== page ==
A Topic Worth Discussing – Contemplative Computing: An Introduction

by Heather Kallevig

 Photo By lee Scott

Social media becomes more widespread every day, attracting increasing numbers of users while individual users increase their personal attachment using more than one platform at a time. I myself use six – Linkedin, Twitter, Facebook, Instagram, Pinterest, and WordPress blogging. Maintaining six profiles with different cultures, languages, and expectations can be daunting. There are times when the last thing I want to do is look at my computer screen. I often take breaks from my computer, cell phone, and/or iPad through recreation. My favorite method is getting outdoors; on extended camping trips, I won’t have access to my accounts for several days. I avoid screens while I walk, run, or practice my photography outside. Indoors yoga keeps me balanced, as does reading a book, or simple activity-free relaxation.

By using these methods for recreation and relaxation, I am able to use my devices purposefully. When I use my computer, it is not generally for entertainment or to simply “zone out.” It is to complete a task, write a paper, connect with friends and family, find a recipe, etc. There are times where I am finding a movie, or relaxing on Pinterest, but I am not what I would consider addicted. I can survive happily without my devices, and I have many other options to entertain and enjoy.

Photo By Jonathan Velasquez

I wasn’t always this way. There was a time not so long ago when my day was propelled from one place to the next by the constant motion of devices and technology – whether I was checking my Facebook first thing in the morning, sitting at my computer aimlessly shopping during my free time, or checking my work e-mail throughout the evening. There was always a device in control. Today, I am in control of my technology. I practice contemplative computing.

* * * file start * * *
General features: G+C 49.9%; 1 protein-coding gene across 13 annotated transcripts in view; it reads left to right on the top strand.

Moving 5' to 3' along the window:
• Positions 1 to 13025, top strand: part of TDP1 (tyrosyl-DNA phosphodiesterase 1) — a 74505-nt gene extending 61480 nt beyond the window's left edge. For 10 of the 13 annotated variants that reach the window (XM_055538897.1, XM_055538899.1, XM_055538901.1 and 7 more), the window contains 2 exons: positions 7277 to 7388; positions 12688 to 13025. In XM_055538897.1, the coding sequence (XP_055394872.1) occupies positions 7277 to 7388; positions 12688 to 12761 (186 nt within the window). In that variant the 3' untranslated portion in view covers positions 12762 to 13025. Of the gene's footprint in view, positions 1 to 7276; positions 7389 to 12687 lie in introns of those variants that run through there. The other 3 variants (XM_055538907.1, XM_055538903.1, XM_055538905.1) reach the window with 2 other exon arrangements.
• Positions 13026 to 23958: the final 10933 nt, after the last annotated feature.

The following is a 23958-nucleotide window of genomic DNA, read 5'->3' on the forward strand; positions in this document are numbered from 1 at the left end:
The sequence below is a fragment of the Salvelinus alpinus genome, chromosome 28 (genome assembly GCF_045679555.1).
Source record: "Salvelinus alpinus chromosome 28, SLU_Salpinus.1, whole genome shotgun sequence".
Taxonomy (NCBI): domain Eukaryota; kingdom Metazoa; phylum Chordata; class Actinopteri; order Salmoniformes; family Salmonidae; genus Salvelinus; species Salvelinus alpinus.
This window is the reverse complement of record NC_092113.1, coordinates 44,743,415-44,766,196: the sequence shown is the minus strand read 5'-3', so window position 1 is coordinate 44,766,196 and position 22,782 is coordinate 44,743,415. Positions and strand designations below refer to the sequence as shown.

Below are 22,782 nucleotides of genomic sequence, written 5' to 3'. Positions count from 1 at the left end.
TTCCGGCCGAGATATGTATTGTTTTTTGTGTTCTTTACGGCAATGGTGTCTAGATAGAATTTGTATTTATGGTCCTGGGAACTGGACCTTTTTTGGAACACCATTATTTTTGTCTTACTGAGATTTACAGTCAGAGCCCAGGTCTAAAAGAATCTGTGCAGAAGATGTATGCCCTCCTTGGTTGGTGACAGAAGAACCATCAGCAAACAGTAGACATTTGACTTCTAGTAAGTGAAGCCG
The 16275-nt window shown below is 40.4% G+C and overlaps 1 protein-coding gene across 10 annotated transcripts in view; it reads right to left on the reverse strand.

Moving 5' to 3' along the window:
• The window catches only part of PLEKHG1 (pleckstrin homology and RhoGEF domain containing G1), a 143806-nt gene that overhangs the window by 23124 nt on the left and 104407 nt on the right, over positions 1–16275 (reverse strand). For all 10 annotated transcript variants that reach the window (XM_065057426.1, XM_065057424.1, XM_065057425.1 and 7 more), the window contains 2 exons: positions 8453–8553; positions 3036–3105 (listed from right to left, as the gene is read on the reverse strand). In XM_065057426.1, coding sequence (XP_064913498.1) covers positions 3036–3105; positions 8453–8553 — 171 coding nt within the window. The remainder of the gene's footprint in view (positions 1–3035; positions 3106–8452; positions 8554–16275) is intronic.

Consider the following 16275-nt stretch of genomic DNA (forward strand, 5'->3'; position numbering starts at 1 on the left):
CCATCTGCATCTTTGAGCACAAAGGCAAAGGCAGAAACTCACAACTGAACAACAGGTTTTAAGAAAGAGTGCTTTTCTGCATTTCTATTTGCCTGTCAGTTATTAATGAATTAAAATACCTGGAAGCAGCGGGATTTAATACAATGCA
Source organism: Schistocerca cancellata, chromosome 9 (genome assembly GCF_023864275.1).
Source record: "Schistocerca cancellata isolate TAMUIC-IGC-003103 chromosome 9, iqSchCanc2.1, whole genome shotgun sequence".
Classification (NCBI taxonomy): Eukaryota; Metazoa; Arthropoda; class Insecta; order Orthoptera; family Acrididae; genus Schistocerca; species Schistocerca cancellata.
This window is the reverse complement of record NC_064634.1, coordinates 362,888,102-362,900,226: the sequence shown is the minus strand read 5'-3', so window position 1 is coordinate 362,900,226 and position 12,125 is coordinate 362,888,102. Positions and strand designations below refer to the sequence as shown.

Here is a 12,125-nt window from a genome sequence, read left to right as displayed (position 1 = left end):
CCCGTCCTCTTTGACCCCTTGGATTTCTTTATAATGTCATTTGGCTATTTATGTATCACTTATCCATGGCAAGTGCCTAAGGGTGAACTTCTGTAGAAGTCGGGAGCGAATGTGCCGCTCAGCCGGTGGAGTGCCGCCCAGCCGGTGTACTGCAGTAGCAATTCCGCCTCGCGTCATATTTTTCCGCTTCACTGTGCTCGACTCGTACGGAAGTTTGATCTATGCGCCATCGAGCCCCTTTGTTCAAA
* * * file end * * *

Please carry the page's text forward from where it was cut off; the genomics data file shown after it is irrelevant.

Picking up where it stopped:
Contemplative computing refers to “the use of technology to improve concentration and flow in a world where technology often interrupts concentration and inhibits flow.” Alex Pang considers contemplative computing to be a self-fulfilled process. It’s something we learn to do until it becomes habit. In our technology-driven world, it doesn’t always come naturally. People must avoid distraction addiction – the feeling of need to be constantly entertained or ‘distracted’ by our technology.

Distraction addiction and contemplative computing are becoming popular topics in the world of research. My next two blog posts will examine two articles in this area published in 2014. In the first article, Developing Habits with Social Media: Theorizing the Cycle of Overuse and Taking Breaks, Sarita Schoenbeck examines how distraction addiction has reached such a level that people tend to feel overwhelmed and incapable of controlling their impulses for technology – therefore they must take long-standing self-enforced breaks. The author of this article examines the reason behind this. My second article, Technology Distraction and the learning Environment by Andy Griffin examines the impact technology is having on our learning environments and how educators should respond.

I hope you return to view these articles and perhaps begin your own journey with contemplative computing if you haven’t already done so.

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